Above: Members of the Opera Australia Chorus perform the humming chorus from Act Two. Featured Image : Sian Sharp as Suzuki and Sae Kyung Rim in the role of Cio-Cio-San. Photo Credit: Guy Davies
Graeme Murphy’s gripping remodelling of Puccini’s classic is currently in breathtaking revival at the Sydney Opera House. Shibari ropes, video game-like extras and star spangled sets will wow new and return audiences alike.
Once again this is a bold, vivid, visual feast. The svelte direction ensures directness of scene setting and development for this cleverly illuminated physicality from Murphy, his collaborator Janet Vernon and revival director Shane Placentino.
The cruelty on display is very accessible. It is delivered with modern attitude, energy and razor-sharp characterisation . Jennifer Irwin’s costume design delves into the quite current, the back then, the traditional, sidesteps into film or pop stereotypes and environmental fantasy, supported the nowness of the scintillating set.
Puccini’s effective through-composed soundtrack is in the safe hands of the Opera Australia Orchestra guided with wide ranging nuance, shape and attack by Carlo Montanaro. The split-second synergy of orchestral outbursts and flashes or switches on the digital sets help us hurtle through the opera.
At this global moment, history, religion and cultural controversies collide as legislation in the USA binds some choices for women. Images of stars and stripes fading to black oppressive ominous sets give new-found chills.
Above: Kiran Rajasingam as Yamadori, Sae-Kyung Rim as Cio-Cio-San, Virgilio Marino as Goro and Michael Honeyman as Sharpless. Photo credit: Guy Davies.
The opera’s opening moments indicate we are in for quite a ride. Cio-Cio-San drops from the bondage of geisha life and from the upper stage into the greedy woman-selling hands of a dreadlocked mobile phone weilding Goro. Here the matchmaker leaps about in suitable caricature from Virgilio Marino. He eagerly sets out as broker to sell a marital home and a blissful local woman for Pinkerton’s deceiving lust.
It is the dynamic duo of Suzuki (Sian Sharp) and Cio-Cio-San (Sae Kyung Rim) which impressively dish out attitude, hope, shock, support and survival throughout. Their solid vocal blend and strength, their athletic use of the stage and their dramatic and vocal success through many costume changes make them standout in this cast.
It is so rewarding to travel with this pair of superheroes. Girl-Wonder Sharp reprises her signature role of Suzuki with greated physicality and greater disdain for men from anywhere on their self-appoinmoral spectrum. She wields utility, devotion to gods and dire gesture or attitude as she defends her crumbling Yankee-by-fake-marriage mistress. Her tragic sidekick is played with superhero negotiation of stage, sentiment, singing challenges or screens by Sae Kyung Rim.
Above: Sae Kyung Rim and dancer Naomi Hibberd. Photo credit : Guy Davies.
This soprano has amazing commitment to character, detail of music and creation of the modern mood. Her Un bel di, as a trapped character, trapped in a gap of the upper back set and imprisoned by fate, untruth and fragments of language characters dropping up a pitch black screen is a moment that will resonate and stay with you for some time.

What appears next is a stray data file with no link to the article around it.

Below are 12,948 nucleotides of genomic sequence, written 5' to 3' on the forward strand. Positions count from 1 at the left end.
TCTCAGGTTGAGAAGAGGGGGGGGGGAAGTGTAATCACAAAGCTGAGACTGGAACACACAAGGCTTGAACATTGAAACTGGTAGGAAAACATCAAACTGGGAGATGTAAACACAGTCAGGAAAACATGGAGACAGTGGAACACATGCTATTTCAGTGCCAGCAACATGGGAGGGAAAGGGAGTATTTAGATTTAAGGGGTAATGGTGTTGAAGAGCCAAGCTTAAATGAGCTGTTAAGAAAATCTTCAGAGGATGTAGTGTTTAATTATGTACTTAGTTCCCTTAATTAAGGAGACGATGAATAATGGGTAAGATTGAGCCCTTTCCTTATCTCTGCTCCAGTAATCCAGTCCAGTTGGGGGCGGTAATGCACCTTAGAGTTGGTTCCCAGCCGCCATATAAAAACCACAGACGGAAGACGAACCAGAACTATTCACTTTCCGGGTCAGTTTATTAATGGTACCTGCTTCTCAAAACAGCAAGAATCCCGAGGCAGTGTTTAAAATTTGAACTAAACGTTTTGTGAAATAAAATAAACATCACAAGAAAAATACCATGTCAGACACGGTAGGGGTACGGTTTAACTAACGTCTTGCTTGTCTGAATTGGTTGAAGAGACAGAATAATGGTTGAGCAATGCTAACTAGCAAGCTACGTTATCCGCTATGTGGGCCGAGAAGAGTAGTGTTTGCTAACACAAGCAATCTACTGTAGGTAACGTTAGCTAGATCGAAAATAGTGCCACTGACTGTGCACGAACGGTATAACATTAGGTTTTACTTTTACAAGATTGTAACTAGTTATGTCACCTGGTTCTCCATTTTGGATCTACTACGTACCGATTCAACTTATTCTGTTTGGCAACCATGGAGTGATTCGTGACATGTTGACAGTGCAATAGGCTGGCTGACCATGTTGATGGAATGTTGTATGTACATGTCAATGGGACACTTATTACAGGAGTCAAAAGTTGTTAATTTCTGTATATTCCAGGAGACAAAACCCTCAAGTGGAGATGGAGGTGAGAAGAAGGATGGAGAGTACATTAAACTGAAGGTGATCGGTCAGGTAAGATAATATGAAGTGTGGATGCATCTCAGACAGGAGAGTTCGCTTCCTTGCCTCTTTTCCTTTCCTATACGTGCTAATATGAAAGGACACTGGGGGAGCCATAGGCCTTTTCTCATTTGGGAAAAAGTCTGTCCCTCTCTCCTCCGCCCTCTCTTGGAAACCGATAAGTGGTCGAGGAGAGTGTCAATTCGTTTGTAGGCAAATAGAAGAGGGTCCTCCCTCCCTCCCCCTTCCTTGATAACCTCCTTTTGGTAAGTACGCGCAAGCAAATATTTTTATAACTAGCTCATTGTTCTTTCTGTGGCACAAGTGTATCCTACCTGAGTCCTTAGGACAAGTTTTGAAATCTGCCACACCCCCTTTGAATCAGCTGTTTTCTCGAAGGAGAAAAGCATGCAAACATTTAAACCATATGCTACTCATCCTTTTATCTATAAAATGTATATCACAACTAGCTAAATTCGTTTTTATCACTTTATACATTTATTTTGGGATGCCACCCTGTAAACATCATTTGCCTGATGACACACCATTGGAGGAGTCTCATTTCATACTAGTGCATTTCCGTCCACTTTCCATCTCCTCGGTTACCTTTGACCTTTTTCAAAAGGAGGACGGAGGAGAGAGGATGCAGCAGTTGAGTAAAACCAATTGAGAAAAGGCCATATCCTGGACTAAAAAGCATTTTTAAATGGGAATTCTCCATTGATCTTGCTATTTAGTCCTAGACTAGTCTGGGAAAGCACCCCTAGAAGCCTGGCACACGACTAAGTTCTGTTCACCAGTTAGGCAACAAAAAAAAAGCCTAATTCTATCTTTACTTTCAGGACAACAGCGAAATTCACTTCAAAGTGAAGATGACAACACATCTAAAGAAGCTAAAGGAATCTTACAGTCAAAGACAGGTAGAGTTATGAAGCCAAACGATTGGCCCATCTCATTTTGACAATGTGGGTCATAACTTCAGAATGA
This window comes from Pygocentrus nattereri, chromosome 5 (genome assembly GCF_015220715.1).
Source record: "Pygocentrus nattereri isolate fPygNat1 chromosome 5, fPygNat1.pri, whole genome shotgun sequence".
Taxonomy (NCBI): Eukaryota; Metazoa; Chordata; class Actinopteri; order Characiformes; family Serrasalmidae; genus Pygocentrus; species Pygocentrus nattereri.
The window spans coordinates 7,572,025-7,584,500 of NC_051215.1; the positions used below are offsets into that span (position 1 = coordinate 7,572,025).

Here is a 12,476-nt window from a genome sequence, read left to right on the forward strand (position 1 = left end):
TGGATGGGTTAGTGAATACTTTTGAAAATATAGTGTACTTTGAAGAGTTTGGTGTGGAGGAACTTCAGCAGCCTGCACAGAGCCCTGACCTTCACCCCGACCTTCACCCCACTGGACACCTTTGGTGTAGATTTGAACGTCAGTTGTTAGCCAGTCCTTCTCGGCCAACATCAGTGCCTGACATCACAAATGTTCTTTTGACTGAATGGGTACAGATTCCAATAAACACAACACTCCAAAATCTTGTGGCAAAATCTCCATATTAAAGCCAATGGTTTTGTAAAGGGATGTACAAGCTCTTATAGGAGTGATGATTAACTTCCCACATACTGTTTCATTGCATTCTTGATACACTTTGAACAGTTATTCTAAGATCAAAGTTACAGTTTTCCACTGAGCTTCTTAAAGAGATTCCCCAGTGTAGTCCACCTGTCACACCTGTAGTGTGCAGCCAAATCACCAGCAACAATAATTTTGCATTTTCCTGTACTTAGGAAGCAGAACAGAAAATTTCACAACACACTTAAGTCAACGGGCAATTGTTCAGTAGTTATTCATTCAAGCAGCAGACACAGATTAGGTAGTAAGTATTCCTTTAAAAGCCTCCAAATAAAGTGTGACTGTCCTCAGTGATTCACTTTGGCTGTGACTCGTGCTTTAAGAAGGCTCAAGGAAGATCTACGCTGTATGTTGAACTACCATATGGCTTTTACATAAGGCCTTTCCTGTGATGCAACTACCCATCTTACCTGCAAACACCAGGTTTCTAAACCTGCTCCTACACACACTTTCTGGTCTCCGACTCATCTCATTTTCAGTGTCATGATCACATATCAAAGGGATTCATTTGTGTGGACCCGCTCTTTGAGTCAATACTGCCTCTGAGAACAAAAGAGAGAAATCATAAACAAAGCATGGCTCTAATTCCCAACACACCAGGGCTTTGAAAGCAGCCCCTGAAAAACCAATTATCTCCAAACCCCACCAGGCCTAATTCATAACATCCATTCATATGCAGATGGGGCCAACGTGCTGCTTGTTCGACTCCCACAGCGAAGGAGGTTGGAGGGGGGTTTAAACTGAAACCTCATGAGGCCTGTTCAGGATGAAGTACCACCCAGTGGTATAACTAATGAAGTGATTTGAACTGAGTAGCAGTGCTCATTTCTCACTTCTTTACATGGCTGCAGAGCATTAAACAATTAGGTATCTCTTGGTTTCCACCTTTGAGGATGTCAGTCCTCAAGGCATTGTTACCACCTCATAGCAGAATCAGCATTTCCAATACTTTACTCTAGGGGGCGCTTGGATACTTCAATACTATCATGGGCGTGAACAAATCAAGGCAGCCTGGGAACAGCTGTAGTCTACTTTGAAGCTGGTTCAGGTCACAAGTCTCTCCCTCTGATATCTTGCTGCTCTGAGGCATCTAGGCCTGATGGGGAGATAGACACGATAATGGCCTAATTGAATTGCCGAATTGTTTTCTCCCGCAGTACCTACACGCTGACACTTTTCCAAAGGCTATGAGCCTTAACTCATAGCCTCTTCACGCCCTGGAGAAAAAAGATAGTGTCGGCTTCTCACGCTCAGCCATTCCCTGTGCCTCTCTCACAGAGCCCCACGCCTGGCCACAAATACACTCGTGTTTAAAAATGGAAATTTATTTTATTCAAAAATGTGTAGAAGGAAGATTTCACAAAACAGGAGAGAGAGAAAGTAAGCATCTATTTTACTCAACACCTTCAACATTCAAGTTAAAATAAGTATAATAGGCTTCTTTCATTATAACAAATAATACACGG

Such powerhouse placement on the stage is matched by an intelligent storytelling for this blocbuster aria in equally powerhouse voice. Its shaping from the text outwards is imbued with a range of subtlety and spontaneity results. It is also evenly presented in the flow of the act. This aria’s performance take place in just one of many of the show’s stunning digital wraps designed by Sean Nieuwenhuis.
Action which crawls, cowers and leaps about Michael Scott Mitchell’s skew nouveau-paper-house architecture is exciting to watch. It exaggerates the tricky holes in commitment, souls and cultural clashes of this sad tale. Its frontal uplift is percarious and the movement backwards as Cio-Cio-San loses her fight is full of emptiness.
The formal male characters from equally fragile cultural pillars rise up with aplomb on this stage. Michael Honeyman’s Sharpless is boldly sung, with nice Western gesture and great poise always in the environment of the ‘other’. This goes also for Jane Ede’s expert measured restraint in movement and haunting vocal delivery as the other wife, Kate Pinkerton.
Above: Sae Kuyung Rim as Cio-Cio-San. Photo credit: Guy Davies.
Imperial anger, family brutality and religious tradition abound from David Parkin’s Bonze as the geisha lost to the West is shunned. Kiran Rajasingam’s Yamadori is a pleasing addition to the ensemble variety, elaborately costumed, smoothly sung and moving well through his scene.
Diego Torre delivers a pleasing haughty male force as Benjamin Franklin Pinkerton from earlist dialogue moments. His tenor colour and brand is in secure Puccini style. Unfortunately and fortuitously, on opening night he was replaced due to illness by local tenor Thomas Strong.
This substitution was successful, with very capable acting, vocal placement and appropriate look on the stage. His torment in Addio fioriti asil found a firm place and sound in both the denoument as well as the modern look and fresh sound of this production.
The pair of fine female leads blend beautifully for the unique and encroachment in a pre-tragedy creep of female chorus around the stage for the ‘Humming Chorus’. This is another true highlight which surprises and endures in this gripping revival poduction. Lighting and digital sets work well in tandem here. The chance to witness this moment of pure theatre and newness of approach to opera should not be missed.
Madama Butterfly plays at Sydney Opera House until July 30.